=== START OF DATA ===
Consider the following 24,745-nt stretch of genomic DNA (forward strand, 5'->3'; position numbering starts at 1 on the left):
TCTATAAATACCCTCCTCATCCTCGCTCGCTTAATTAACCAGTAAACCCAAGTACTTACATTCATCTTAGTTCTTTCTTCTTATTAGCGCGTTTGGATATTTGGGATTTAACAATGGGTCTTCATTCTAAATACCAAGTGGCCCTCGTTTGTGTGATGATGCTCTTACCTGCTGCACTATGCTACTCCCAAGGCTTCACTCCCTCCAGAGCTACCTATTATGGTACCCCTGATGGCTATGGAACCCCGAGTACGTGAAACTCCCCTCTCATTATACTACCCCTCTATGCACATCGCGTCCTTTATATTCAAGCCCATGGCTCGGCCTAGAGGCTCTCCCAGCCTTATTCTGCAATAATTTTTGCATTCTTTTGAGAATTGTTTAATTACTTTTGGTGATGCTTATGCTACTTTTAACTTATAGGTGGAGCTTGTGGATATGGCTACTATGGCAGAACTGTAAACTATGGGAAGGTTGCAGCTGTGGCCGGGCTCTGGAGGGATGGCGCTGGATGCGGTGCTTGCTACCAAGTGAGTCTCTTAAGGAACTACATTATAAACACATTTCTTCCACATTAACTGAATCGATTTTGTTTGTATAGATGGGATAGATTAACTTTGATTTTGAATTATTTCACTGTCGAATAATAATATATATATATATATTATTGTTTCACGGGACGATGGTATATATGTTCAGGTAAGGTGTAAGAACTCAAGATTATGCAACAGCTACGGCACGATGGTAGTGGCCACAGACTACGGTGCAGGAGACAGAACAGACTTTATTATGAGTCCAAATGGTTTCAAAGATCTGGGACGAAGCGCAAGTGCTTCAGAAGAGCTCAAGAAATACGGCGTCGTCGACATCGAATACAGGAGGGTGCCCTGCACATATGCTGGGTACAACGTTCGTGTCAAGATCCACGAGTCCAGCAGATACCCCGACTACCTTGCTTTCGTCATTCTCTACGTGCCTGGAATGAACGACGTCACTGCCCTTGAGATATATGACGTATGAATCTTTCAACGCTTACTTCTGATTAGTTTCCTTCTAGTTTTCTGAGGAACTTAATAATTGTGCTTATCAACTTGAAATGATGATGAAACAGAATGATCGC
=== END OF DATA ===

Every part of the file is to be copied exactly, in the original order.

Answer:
Consider the following 24,745-nt stretch of genomic DNA (forward strand, 5'->3'; position numbering starts at 1 on the left):
TCTATAAATACCCTCCTCATCCTCGCTCGCTTAATTAACCAGTAAACCCAAGTACTTACATTCATCTTAGTTCTTTCTTCTTATTAGCGCGTTTGGATATTTGGGATTTAACAATGGGTCTTCATTCTAAATACCAAGTGGCCCTCGTTTGTGTGATGATGCTCTTACCTGCTGCACTATGCTACTCCCAAGGCTTCACTCCCTCCAGAGCTACCTATTATGGTACCCCTGATGGCTATGGAACCCCGAGTACGTGAAACTCCCCTCTCATTATACTACCCCTCTATGCACATCGCGTCCTTTATATTCAAGCCCATGGCTCGGCCTAGAGGCTCTCCCAGCCTTATTCTGCAATAATTTTTGCATTCTTTTGAGAATTGTTTAATTACTTTTGGTGATGCTTATGCTACTTTTAACTTATAGGTGGAGCTTGTGGATATGGCTACTATGGCAGAACTGTAAACTATGGGAAGGTTGCAGCTGTGGCCGGGCTCTGGAGGGATGGCGCTGGATGCGGTGCTTGCTACCAAGTGAGTCTCTTAAGGAACTACATTATAAACACATTTCTTCCACATTAACTGAATCGATTTTGTTTGTATAGATGGGATAGATTAACTTTGATTTTGAATTATTTCACTGTCGAATAATAATATATATATATATATTATTGTTTCACGGGACGATGGTATATATGTTCAGGTAAGGTGTAAGAACTCAAGATTATGCAACAGCTACGGCACGATGGTAGTGGCCACAGACTACGGTGCAGGAGACAGAACAGACTTTATTATGAGTCCAAATGGTTTCAAAGATCTGGGACGAAGCGCAAGTGCTTCAGAAGAGCTCAAGAAATACGGCGTCGTCGACATCGAATACAGGAGGGTGCCCTGCACATATGCTGGGTACAACGTTCGTGTCAAGATCCACGAGTCCAGCAGATACCCCGACTACCTTGCTTTCGTCATTCTCTACGTGCCTGGAATGAACGACGTCACTGCCCTTGAGATATATGACGTATGAATCTTTCAACGCTTACTTCTGATTAGTTTCCTTCTAGTTTTCTGAGGAACTTAATAATTGTGCTTATCAACTTGAAATGATGATGAAACAGAATGATCGC